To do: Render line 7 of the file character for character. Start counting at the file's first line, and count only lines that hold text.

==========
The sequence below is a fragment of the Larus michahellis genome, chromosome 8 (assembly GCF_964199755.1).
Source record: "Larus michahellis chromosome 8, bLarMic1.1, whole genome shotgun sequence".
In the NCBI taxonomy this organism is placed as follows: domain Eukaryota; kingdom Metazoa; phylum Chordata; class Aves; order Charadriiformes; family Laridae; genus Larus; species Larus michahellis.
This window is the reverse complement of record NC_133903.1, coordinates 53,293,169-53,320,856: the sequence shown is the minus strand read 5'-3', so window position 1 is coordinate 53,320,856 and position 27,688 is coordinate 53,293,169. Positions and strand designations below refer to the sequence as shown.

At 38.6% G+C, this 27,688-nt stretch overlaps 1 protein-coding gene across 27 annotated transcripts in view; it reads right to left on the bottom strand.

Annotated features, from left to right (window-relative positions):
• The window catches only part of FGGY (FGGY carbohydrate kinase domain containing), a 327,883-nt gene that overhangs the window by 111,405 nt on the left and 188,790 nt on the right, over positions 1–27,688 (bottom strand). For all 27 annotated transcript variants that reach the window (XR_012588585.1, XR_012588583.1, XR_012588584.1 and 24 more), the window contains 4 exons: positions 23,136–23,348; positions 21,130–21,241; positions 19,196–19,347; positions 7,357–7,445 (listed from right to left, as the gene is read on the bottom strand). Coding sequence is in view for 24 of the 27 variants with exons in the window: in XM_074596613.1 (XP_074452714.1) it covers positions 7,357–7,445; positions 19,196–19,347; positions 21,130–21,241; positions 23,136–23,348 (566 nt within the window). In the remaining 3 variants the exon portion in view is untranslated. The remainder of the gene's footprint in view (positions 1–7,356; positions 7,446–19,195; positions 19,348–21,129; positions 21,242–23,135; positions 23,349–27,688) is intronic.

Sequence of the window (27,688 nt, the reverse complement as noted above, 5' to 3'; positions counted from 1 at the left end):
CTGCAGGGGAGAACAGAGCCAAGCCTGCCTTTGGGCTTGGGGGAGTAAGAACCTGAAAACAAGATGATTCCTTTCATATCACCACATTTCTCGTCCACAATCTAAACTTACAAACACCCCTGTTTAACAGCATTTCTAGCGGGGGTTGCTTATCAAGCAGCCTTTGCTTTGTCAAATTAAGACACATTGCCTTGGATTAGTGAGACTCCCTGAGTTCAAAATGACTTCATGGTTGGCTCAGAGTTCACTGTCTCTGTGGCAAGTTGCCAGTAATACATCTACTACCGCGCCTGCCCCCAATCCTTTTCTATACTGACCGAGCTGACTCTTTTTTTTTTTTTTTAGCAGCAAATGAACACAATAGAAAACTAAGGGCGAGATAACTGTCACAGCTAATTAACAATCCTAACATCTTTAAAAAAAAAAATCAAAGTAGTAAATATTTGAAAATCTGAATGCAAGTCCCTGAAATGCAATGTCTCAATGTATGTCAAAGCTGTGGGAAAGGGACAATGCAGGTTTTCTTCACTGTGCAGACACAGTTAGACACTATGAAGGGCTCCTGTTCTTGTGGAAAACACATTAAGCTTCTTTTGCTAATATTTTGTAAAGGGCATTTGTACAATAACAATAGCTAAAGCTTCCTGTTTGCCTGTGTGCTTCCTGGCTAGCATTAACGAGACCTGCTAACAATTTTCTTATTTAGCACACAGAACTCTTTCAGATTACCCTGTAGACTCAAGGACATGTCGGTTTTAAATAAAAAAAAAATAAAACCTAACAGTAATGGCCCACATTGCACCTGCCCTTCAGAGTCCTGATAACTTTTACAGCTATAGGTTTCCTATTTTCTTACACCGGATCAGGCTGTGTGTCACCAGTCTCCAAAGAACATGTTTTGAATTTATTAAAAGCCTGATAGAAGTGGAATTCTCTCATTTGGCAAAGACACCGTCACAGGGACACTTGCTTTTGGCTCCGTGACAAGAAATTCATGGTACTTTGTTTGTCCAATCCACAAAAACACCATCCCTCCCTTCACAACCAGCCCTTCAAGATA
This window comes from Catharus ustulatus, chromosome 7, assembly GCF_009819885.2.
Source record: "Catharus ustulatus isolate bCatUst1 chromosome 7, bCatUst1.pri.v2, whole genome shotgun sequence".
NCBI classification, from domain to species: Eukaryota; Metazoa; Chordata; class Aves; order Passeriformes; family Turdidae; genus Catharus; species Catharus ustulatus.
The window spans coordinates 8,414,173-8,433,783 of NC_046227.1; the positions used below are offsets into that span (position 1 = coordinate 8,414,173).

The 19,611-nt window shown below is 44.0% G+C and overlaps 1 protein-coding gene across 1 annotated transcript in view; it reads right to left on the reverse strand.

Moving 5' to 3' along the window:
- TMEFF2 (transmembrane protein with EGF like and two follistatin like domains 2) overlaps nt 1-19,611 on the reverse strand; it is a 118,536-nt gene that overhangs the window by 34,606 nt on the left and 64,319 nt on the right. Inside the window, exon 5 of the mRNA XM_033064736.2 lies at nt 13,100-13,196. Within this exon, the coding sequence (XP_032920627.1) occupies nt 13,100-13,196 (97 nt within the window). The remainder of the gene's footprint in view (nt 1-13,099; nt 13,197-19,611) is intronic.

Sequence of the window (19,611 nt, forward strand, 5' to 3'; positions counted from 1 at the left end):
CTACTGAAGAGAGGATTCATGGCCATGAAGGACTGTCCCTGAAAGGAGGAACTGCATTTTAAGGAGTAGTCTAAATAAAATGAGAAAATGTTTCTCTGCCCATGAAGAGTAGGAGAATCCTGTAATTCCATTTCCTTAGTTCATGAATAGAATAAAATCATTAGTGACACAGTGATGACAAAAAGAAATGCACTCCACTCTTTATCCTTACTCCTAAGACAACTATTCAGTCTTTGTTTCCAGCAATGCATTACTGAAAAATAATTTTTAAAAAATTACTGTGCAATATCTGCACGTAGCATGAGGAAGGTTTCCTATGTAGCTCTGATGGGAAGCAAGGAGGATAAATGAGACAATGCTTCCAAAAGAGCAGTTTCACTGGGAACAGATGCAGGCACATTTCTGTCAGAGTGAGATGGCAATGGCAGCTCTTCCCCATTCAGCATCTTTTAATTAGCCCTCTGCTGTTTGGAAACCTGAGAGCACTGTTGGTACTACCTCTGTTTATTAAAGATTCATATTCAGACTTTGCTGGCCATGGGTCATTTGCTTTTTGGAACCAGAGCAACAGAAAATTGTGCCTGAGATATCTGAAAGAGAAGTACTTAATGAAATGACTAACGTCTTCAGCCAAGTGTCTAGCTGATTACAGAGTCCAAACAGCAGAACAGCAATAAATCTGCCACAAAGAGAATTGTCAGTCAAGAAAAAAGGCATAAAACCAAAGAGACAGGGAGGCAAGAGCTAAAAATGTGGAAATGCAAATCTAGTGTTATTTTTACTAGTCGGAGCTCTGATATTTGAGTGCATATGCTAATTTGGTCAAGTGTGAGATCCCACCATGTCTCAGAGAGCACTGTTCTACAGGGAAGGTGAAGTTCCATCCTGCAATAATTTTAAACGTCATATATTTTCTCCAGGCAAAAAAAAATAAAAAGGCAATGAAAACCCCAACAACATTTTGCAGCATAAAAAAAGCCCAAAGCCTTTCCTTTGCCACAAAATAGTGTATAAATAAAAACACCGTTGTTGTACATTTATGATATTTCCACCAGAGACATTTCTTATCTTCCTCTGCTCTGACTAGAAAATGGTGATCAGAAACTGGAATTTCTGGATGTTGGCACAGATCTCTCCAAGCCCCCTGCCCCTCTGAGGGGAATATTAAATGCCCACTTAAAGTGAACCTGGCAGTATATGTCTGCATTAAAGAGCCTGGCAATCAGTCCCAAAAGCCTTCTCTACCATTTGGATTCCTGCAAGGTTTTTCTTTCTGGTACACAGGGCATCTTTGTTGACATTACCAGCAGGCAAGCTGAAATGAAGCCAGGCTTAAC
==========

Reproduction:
• The window catches only part of FGGY (FGGY carbohydrate kinase domain containing), a 327,883-nt gene that overhangs the window by 111,405 nt on the left and 188,790 nt on the right, over positions 1–27,688 (bottom strand). For all 27 annotated transcript variants that reach the window (XR_012588585.1, XR_012588583.1, XR_012588584.1 and 24 more), the window contains 4 exons: positions 23,136–23,348; positions 21,130–21,241; positions 19,196–19,347; positions 7,357–7,445 (listed from right to left, as the gene is read on the bottom strand). Coding sequence is in view for 24 of the 27 variants with exons in the window: in XM_074596613.1 (XP_074452714.1) it covers positions 7,357–7,445; positions 19,196–19,347; positions 21,130–21,241; positions 23,136–23,348 (566 nt within the window). In the remaining 3 variants the exon portion in view is untranslated. The remainder of the gene's footprint in view (positions 1–7,356; positions 7,446–19,195; positions 19,348–21,129; positions 21,242–23,135; positions 23,349–27,688) is intronic.